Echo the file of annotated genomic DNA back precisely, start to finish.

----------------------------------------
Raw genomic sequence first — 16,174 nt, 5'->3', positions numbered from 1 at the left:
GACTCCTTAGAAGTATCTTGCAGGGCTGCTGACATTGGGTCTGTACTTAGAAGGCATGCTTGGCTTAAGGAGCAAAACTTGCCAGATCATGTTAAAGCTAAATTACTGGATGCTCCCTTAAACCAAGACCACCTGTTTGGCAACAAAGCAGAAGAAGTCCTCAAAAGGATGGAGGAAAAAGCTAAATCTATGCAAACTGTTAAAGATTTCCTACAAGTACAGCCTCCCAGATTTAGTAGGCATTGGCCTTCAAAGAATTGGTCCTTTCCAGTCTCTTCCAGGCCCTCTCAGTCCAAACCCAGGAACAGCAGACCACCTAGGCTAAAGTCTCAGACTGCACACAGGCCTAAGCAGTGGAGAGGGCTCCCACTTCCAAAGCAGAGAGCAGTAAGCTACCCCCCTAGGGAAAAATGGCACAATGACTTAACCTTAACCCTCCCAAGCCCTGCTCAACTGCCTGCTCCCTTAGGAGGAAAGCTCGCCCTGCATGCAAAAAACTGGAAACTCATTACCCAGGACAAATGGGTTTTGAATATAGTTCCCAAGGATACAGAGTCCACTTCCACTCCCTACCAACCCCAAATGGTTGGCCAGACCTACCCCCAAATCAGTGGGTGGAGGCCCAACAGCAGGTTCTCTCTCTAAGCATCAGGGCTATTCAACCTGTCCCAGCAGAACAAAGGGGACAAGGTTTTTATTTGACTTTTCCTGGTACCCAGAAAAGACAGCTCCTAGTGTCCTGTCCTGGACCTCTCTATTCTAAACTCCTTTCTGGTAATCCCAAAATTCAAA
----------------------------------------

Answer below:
Raw genomic sequence first — 16,174 nt, 5'->3', positions numbered from 1 at the left:
GACTCCTTAGAAGTATCTTGCAGGGCTGCTGACATTGGGTCTGTACTTAGAAGGCATGCTTGGCTTAAGGAGCAAAACTTGCCAGATCATGTTAAAGCTAAATTACTGGATGCTCCCTTAAACCAAGACCACCTGTTTGGCAACAAAGCAGAAGAAGTCCTCAAAAGGATGGAGGAAAAAGCTAAATCTATGCAAACTGTTAAAGATTTCCTACAAGTACAGCCTCCCAGATTTAGTAGGCATTGGCCTTCAAAGAATTGGTCCTTTCCAGTCTCTTCCAGGCCCTCTCAGTCCAAACCCAGGAACAGCAGACCACCTAGGCTAAAGTCTCAGACTGCACACAGGCCTAAGCAGTGGAGAGGGCTCCCACTTCCAAAGCAGAGAGCAGTAAGCTACCCCCCTAGGGAAAAATGGCACAATGACTTAACCTTAACCCTCCCAAGCCCTGCTCAACTGCCTGCTCCCTTAGGAGGAAAGCTCGCCCTGCATGCAAAAAACTGGAAACTCATTACCCAGGACAAATGGGTTTTGAATATAGTTCCCAAGGATACAGAGTCCACTTCCACTCCCTACCAACCCCAAATGGTTGGCCAGACCTACCCCCAAATCAGTGGGTGGAGGCCCAACAGCAGGTTCTCTCTCTAAGCATCAGGGCTATTCAACCTGTCCCAGCAGAACAAAGGGGACAAGGTTTTTATTTGACTTTTCCTGGTACCCAGAAAAGACAGCTCCTAGTGTCCTGTCCTGGACCTCTCTATTCTAAACTCCTTTCTGGTAATCCCAAAATTCAAA